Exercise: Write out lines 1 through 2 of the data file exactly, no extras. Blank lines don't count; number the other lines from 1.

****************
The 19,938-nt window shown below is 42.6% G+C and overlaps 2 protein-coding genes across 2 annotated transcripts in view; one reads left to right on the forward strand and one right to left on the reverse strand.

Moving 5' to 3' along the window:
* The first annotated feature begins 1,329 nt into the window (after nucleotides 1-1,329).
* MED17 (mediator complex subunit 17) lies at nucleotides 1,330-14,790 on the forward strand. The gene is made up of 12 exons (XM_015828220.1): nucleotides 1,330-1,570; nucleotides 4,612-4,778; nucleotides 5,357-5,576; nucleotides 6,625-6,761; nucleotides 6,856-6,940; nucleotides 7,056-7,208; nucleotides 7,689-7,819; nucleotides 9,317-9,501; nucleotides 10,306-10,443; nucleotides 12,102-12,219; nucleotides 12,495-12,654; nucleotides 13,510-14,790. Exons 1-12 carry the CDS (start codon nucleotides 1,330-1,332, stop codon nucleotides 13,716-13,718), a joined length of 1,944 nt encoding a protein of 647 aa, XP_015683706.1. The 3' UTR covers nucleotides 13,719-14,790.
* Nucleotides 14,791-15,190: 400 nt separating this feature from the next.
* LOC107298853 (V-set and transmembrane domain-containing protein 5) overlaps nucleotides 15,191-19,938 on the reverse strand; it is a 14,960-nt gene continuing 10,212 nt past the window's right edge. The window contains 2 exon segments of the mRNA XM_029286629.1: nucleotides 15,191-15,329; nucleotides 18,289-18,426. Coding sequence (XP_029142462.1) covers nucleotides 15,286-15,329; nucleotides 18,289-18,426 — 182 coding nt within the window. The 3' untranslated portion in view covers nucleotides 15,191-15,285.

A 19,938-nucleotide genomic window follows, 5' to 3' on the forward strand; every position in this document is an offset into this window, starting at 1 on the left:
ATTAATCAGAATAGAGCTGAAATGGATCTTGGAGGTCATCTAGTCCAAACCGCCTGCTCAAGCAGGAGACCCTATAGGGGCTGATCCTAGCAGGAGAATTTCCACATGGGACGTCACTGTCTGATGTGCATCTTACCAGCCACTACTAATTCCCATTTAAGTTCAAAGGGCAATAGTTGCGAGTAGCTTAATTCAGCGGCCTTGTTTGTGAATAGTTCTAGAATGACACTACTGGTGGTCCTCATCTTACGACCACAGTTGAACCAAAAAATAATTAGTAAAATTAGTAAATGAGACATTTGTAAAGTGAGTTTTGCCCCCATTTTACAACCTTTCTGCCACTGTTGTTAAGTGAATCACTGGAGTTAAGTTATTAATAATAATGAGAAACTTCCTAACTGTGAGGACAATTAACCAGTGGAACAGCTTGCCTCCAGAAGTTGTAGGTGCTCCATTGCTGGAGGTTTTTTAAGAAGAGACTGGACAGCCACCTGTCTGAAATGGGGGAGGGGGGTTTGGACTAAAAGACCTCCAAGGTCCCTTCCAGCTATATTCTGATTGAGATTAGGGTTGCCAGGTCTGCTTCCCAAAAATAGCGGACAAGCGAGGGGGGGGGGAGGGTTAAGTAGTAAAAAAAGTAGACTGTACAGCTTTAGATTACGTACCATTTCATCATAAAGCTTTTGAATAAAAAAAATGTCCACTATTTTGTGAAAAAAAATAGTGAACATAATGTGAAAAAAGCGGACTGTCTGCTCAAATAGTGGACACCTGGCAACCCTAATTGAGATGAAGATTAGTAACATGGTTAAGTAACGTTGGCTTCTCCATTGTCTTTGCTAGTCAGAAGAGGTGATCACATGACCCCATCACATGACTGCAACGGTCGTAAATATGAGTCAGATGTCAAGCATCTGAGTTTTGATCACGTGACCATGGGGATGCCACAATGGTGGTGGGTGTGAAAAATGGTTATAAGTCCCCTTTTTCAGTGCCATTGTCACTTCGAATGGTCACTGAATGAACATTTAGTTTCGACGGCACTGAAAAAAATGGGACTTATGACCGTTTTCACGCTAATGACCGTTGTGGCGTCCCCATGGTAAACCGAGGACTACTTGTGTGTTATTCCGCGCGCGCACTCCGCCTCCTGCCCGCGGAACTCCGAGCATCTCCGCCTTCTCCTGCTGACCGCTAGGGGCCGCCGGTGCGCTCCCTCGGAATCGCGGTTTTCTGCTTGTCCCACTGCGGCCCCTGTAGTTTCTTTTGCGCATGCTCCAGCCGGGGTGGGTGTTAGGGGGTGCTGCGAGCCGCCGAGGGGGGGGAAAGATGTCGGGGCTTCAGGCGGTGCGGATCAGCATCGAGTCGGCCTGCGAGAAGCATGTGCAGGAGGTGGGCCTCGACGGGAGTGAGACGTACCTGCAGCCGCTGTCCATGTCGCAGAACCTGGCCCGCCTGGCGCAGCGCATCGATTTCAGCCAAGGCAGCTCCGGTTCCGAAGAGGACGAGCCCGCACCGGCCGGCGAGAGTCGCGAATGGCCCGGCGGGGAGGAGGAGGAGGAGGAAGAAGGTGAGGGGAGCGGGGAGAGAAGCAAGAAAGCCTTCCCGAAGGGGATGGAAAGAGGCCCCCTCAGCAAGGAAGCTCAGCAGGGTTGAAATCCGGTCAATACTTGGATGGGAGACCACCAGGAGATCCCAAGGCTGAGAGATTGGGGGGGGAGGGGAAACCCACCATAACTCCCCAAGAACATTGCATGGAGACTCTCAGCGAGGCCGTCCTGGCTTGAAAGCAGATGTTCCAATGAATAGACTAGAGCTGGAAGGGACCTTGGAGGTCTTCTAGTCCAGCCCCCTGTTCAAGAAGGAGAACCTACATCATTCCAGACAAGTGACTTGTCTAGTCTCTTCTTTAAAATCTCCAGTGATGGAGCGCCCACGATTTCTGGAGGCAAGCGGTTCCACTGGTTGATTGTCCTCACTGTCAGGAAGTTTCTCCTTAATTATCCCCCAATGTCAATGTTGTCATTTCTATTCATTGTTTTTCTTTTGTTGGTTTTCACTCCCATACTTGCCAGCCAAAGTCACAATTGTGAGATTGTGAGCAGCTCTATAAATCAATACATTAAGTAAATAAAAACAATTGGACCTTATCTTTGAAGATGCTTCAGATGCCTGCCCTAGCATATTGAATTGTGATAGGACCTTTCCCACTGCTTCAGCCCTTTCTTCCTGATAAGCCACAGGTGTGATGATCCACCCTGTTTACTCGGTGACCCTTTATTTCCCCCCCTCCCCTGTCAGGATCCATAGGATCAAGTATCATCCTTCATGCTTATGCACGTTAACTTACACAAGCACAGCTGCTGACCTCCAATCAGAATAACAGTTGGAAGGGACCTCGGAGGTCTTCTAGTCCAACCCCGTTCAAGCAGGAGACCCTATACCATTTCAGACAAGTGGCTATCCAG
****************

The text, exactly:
The 19,938-nt window shown below is 42.6% G+C and overlaps 2 protein-coding genes across 2 annotated transcripts in view; one reads left to right on the forward strand and one right to left on the reverse strand.

Moving 5' to 3' along the window: